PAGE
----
"The inability to grow due to climate and soil quality is going to cause food insecurity," Scoppettone says. As agricultural land around the world becomes unsuitable for growing certain crops (as a result of extreme weather, shifting precipitation patterns, global warming, invasive pest species, or some combination of all these factors), food injustice issues will only become more pressing.
Traditional large-scale farming is exacerbating these issues by contributing to land destruction and deforestation, polluting water sources, depleting soil health, and lowering air quality.
According to BB, economically challenged communities are usually the first to be affected by these climate factors (see also: environmental racism).
What needs to be done to address these issues?
Clearly, food insecurity issues are complex and systemic. To effectively address them, it's important to consider a combination of short-term, small-scale and long-term, large-scale solutions:
Individual and community solutions.
On a small-scale level, people living in cities can get involved with growing and distributing fresh, healthy food, co-founder of Plant Group Austin Arrington suggests. This may mean volunteering with a community garden or finding space on a rooftop or windowsill to grow food.
That said, "as much as the small-scale approaches are needed with the community gardens, we shouldn't ignore this larger existing food infrastructure," Austin says, adding education and policy changes are crucial to create sustainable solutions. This means that as an individual, voting in policymakers who have food justice on the agenda is another way to help support change.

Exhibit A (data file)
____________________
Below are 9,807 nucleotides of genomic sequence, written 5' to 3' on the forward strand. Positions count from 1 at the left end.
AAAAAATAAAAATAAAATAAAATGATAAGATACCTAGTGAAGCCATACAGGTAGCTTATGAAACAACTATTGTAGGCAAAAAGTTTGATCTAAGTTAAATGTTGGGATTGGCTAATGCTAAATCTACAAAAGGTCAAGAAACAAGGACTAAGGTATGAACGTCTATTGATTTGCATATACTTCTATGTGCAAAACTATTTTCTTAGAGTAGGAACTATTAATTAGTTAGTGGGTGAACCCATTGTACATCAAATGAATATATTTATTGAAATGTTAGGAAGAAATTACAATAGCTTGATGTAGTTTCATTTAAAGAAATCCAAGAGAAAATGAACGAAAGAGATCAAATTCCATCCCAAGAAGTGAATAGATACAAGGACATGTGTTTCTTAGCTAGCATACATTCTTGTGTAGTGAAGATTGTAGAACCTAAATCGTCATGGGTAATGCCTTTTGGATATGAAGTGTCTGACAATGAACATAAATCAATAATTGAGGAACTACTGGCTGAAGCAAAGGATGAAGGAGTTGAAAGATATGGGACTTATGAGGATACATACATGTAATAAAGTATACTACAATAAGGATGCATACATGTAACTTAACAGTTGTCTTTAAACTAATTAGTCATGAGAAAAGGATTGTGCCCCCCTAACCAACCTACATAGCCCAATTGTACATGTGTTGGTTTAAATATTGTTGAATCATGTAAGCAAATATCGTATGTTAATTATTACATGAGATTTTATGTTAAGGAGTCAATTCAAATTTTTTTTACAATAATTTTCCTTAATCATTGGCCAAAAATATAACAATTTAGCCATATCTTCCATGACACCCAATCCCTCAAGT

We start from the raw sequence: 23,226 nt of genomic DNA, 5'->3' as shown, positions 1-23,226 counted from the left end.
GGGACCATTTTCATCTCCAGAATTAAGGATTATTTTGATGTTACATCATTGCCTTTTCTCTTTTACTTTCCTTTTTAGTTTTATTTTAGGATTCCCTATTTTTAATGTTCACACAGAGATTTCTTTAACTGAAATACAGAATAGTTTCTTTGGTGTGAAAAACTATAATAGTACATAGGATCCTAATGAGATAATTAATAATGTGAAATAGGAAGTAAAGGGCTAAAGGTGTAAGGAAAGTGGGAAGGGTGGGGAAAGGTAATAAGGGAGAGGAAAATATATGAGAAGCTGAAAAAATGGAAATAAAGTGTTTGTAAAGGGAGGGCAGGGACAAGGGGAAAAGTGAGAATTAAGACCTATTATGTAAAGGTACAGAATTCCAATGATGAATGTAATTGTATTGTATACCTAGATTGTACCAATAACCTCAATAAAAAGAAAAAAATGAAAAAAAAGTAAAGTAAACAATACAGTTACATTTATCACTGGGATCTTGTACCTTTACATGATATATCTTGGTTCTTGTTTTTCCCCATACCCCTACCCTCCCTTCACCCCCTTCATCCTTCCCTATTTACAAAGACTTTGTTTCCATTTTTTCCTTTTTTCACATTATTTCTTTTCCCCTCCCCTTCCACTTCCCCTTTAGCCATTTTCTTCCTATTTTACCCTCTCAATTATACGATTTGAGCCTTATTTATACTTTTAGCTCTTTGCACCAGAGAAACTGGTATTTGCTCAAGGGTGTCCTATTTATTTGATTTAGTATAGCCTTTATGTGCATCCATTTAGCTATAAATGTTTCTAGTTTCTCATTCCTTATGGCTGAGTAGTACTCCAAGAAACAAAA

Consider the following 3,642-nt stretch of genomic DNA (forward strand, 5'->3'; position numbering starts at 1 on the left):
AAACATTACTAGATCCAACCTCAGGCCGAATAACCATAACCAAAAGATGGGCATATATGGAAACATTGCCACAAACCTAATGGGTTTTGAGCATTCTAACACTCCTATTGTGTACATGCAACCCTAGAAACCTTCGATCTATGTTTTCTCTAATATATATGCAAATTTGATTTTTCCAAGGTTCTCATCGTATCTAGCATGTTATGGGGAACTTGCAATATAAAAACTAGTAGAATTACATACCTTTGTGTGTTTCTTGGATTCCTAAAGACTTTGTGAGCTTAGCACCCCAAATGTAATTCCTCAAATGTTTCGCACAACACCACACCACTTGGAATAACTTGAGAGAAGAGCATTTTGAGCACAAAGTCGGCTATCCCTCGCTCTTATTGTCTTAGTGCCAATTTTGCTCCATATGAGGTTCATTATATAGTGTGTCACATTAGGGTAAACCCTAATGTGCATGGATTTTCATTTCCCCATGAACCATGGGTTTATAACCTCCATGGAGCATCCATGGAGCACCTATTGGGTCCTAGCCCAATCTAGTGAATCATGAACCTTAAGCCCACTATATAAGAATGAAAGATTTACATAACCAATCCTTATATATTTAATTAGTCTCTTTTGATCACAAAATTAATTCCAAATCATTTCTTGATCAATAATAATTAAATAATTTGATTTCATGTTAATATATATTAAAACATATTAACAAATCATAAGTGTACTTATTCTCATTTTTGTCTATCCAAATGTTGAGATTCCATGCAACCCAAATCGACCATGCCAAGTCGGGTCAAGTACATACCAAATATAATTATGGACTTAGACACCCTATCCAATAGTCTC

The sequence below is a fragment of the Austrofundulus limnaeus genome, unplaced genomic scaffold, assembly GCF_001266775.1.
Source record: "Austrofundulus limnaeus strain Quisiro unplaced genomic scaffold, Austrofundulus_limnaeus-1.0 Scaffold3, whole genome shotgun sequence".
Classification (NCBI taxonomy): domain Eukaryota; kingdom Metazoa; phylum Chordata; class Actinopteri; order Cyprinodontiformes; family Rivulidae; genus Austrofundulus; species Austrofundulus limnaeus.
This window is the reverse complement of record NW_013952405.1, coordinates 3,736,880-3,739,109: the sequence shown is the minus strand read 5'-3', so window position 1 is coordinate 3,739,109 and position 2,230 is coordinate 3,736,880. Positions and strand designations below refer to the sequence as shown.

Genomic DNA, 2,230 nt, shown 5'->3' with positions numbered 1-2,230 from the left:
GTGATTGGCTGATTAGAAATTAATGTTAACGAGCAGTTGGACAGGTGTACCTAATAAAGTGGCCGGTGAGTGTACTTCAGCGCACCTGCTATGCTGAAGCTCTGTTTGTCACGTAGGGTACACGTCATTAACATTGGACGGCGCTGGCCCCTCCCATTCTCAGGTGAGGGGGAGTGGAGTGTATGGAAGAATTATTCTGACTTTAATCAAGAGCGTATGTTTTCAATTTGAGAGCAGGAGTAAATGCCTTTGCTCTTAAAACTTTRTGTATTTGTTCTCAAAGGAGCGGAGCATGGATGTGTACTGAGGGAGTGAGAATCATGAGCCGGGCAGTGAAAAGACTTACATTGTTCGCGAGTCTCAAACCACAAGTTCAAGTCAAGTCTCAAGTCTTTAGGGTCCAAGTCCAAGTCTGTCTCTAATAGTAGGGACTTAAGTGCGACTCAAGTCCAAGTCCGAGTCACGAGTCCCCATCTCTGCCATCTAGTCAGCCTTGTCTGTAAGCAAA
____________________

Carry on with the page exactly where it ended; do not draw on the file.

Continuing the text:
Still, "you can't be an outside organization coming into the community and telling them what to eat," he says. Doing so may only fuel mistrust. "You need to build on the existing culture and food cultures that are out there and help support the plant life for those systems."
Policy and urban planning solutions.
Additionally, many people in food insecure communities already know plants, know food, and know how to cook amazing, healthy meals, Austin says. What they need is access to land. "This is where we need to work with the Parks Department to revive vacant lots and rooftops." Rooftops are the last food frontier, he explains.
Along with finding access to land, educating younger generations about the more involved processes of agriculture—including water and soil quality testing—can have big impacts down the line and may encourage future careers in agriculture. "I believe in the green collar economy as a practical way to get people working and get good wages while building the sustainable infrastructure that we're going to need for the next hundred years, or however long," he says.
Teaching proper soil management practices and alternative land management techniques, like regenerative agriculture or permaculture, can also help manage (and potentially reverse) the negative impacts of climate change. "It also increases biodiversity of the soil, which is critical for human survival and can be employed on lands unsuitable for other agriculture," functional medicine doctor Mark Hyman, M.D., previously told mbg.
These practices, combined with equitable policy, can help create long-term food security and resiliency.
Food insecurity is a lack of access to healthy food. Areas of food insecurity—commonly referred to as food deserts, or more recently food apartheids—are directly related to poverty and most often a product of systemic racism. Climate change and large-scale farming practices can exacerbate the issues of food insecurity by limiting the opportunities to grow nutritious crops. Taking a holistic approach and looking at every side of this complex issue is the only way to create a sustainable solution.
Abby Moore is an editorial operations manager at mindbodygreen. She earned a B.A. in Journalism from The University of Texas at Austin and has previously written for Tribeza magazine. She has covered topics ranging from regenerative agriculture to celebrity entrepreneurship. Moore worked on the copywriting and marketing team at Siete Family Foods before moving to New York.